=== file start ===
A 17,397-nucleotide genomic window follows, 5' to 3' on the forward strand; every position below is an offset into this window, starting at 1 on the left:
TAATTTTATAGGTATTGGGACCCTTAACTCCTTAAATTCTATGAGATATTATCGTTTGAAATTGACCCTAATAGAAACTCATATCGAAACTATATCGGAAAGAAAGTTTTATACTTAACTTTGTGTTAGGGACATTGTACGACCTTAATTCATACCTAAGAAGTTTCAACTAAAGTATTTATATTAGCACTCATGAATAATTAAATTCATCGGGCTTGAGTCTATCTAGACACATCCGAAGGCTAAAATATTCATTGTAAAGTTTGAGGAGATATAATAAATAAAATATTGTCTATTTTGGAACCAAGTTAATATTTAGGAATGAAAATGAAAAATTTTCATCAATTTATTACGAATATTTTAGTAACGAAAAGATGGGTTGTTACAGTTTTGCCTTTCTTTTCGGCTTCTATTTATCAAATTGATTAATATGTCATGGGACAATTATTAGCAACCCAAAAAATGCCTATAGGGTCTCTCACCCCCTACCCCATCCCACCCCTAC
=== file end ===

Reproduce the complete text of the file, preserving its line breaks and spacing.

A 17,397-nucleotide genomic window follows, 5' to 3' on the forward strand; every position below is an offset into this window, starting at 1 on the left:
TAATTTTATAGGTATTGGGACCCTTAACTCCTTAAATTCTATGAGATATTATCGTTTGAAATTGACCCTAATAGAAACTCATATCGAAACTATATCGGAAAGAAAGTTTTATACTTAACTTTGTGTTAGGGACATTGTACGACCTTAATTCATACCTAAGAAGTTTCAACTAAAGTATTTATATTAGCACTCATGAATAATTAAATTCATCGGGCTTGAGTCTATCTAGACACATCCGAAGGCTAAAATATTCATTGTAAAGTTTGAGGAGATATAATAAATAAAATATTGTCTATTTTGGAACCAAGTTAATATTTAGGAATGAAAATGAAAAATTTTCATCAATTTATTACGAATATTTTAGTAACGAAAAGATGGGTTGTTACAGTTTTGCCTTTCTTTTCGGCTTCTATTTATCAAATTGATTAATATGTCATGGGACAATTATTAGCAACCCAAAAAATGCCTATAGGGTCTCTCACCCCCTACCCCATCCCACCCCTAC